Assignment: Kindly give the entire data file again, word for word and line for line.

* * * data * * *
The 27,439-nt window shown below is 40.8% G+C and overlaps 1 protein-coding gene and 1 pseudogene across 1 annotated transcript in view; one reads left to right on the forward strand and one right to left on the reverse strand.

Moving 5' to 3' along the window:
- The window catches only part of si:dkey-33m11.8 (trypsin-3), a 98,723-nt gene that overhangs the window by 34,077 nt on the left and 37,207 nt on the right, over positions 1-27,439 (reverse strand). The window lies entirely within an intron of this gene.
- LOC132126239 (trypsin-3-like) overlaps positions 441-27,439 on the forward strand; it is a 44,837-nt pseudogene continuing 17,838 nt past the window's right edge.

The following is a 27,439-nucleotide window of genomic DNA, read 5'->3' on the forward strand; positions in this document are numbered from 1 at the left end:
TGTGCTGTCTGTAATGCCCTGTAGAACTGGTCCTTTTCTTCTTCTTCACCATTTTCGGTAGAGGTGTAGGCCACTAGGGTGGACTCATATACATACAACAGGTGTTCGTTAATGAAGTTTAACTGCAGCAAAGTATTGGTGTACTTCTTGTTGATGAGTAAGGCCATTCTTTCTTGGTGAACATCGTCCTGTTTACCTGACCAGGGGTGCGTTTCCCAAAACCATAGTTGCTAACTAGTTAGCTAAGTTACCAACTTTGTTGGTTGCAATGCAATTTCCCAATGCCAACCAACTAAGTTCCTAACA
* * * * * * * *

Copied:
The 27,439-nt window shown below is 40.8% G+C and overlaps 1 protein-coding gene and 1 pseudogene across 1 annotated transcript in view; one reads left to right on the forward strand and one right to left on the reverse strand.

Moving 5' to 3' along the window:
- The window catches only part of si:dkey-33m11.8 (trypsin-3), a 98,723-nt gene that overhangs the window by 34,077 nt on the left and 37,207 nt on the right, over positions 1-27,439 (reverse strand). The window lies entirely within an intron of this gene.
- LOC132126239 (trypsin-3-like) overlaps positions 441-27,439 on the forward strand; it is a 44,837-nt pseudogene continuing 17,838 nt past the window's right edge.

The following is a 27,439-nucleotide window of genomic DNA, read 5'->3' on the forward strand; positions in this document are numbered from 1 at the left end:
TGTGCTGTCTGTAATGCCCTGTAGAACTGGTCCTTTTCTTCTTCTTCACCATTTTCGGTAGAGGTGTAGGCCACTAGGGTGGACTCATATACATACAACAGGTGTTCGTTAATGAAGTTTAACTGCAGCAAAGTATTGGTGTACTTCTTGTTGATGAGTAAGGCCATTCTTTCTTGGTGAACATCGTCCTGTTTACCTGACCAGGGGTGCGTTTCCCAAAACCATAGTTGCTAACTAGTTAGCTAAGTTACCAACTTTGTTGGTTGCAATGCAATTTCCCAATGCCAACCAACTAAGTTCCTAACA